(Cross posted from Open Scotland blog)
Last week the Welsh Government’s Online Digital Learning Working Group published their report Open and Online: Wales, higher education and emerging modes of learning. The group was established in February 2013 by Leighton Andrews AM, the Welsh Government’s Minister for Education and Skills at the time,
“to examine the potential for online digital learning and how the Welsh Government can support the higher education sector in this growing field.”
Paul Richardson of Jisc RSC Wales acted as professional advisor to the group and undertook the consultation exercise. The report includes an invaluable background paper produced by Paul on Open and online resources: implications for practice in higher education institutions in Wales, which provides an invaluable overview of recent open education developments including OER and MOOCs, and quotes from a number of Cetis blogs and publications. Although Paul’s paper focuses on the implications of open education for Welsh HEIs I can also highly recommend is as an excellent general summary of recent developments open education policy, practice and technology.
The report itself includes the following of seven recommendations addressed to the Minister for Education and Skills and higher education institutions.
To the Minister for Education and Skills
1. Widening access to higher education to those with low participation backgrounds.
Fund the development of O&O resources for use in schools and colleges, with the aim of raising aspirations of learners from low participation backgrounds. This scheme should be co-ordinated through collaboration between HEIs and schools and colleges in their region, via existing Reaching Wider Partnership networks.
Investigate the use of Hwb as a host for the O&O resources developed, with the intention of establishing a central repository where all schools and colleges may access these resources.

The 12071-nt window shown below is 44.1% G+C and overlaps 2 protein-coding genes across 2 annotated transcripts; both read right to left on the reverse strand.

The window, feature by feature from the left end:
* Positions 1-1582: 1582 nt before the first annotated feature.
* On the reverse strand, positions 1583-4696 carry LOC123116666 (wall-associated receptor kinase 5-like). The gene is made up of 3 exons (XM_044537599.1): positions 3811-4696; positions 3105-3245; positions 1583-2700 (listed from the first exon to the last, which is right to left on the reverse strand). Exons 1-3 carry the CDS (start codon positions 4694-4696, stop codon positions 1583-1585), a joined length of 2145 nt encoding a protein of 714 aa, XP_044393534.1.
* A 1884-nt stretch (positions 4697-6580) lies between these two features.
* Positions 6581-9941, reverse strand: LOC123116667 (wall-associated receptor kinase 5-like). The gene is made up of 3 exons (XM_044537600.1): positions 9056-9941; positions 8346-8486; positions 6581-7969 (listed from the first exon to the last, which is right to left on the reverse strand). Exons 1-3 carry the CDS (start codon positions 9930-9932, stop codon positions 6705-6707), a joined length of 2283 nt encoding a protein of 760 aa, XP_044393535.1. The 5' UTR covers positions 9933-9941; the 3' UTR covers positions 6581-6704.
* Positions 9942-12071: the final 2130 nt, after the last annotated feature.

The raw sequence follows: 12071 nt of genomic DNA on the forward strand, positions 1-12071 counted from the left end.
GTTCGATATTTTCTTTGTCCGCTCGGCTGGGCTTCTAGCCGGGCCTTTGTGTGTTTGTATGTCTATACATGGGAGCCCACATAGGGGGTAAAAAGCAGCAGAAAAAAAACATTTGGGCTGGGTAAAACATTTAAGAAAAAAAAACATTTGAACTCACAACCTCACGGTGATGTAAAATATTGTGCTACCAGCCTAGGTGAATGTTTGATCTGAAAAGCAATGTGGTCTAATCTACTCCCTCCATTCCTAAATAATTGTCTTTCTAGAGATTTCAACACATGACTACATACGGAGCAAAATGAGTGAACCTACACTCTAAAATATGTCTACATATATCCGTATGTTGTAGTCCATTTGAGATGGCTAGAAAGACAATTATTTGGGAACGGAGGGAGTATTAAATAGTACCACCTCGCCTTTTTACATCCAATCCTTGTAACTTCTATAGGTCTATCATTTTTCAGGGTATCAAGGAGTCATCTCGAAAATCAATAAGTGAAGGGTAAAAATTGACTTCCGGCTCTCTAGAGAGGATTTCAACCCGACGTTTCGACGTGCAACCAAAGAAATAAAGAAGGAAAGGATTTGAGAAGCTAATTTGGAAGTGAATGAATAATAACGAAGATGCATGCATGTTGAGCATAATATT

Extend the work of the Open University OpenLearn Champions project to cover the whole of Wales via the Reaching Wider Partnerships.
Liaise with NIACE Dysgu Cymru, Agored Cymru, and others to align O&O resource production with the needs of adult learners pursuing agreed progression routes, including CQFW.
2. Developing skills for the workplace and the Welsh economy
Develop a strategy, working with other agencies, to raise awareness of the potential for online learning to support economic development.
Use the Welsh Government’s sector panels to foster dialogue between stakeholders (including educational providers and employers) in order to identify opportunities to develop skills using online resources.
Examine how online learning should be integrated into the approach for programmes funded through the European Social Fund.
3. Developing Welsh language skills for employment
Develop a Welsh language skills MOOC at higher education level so that students and work-based learners can develop their professional Welsh language skills and potentially seek certification for those skills.
To the higher education institutions
4. Reviewing institutional policies, monitoring developments and exploiting opportunities
Agree what the institution’s overall approach to open and online resources should be, monitor external O&O developments, and exploit opportunities to produce and use resources.
5. Strengthening institutional reputation and brand
Exploit open and online resources in appropriate circumstances to showcase the quality of learning opportunities.
To the Minister and the higher education institutions
6. Improving the skills of higher education staff
Institutions should provide academic staff with the skills and support they need to make most effective use of open and online approaches to learning.
HEFCW should continue to contribute to the costs of Jisc’s programme on open and online resources and take advantage of Jisc’s expertise.
HEFCW and the Higher Education Academy should take a lead on this agenda.
7. Licensing and sharing open educational resources
The Welsh Government should encourage the systematic adoption of open licensing for open educational resources produced by HEIs in Wales
Where possible staff and institutions should release open educational resources using an appropriate Creative Commons licence
Institutions should make open educational resources widely available, including via the Jorum repository.
Taken together with Welsh HEIs recent statement of intent to work towards the principals of open education, the publication of this report represents another important step forward for open education in Wales and provides inspiration for Open Scotland to continue raising awareness of open education policy and practice at senior management and government level.
The Open and Online report can be downloaded here and Andrew Green, chair of the Online Digital Resources Working Group has written an introductory blog post here MOOCs and other animals: ‘open & online’ report published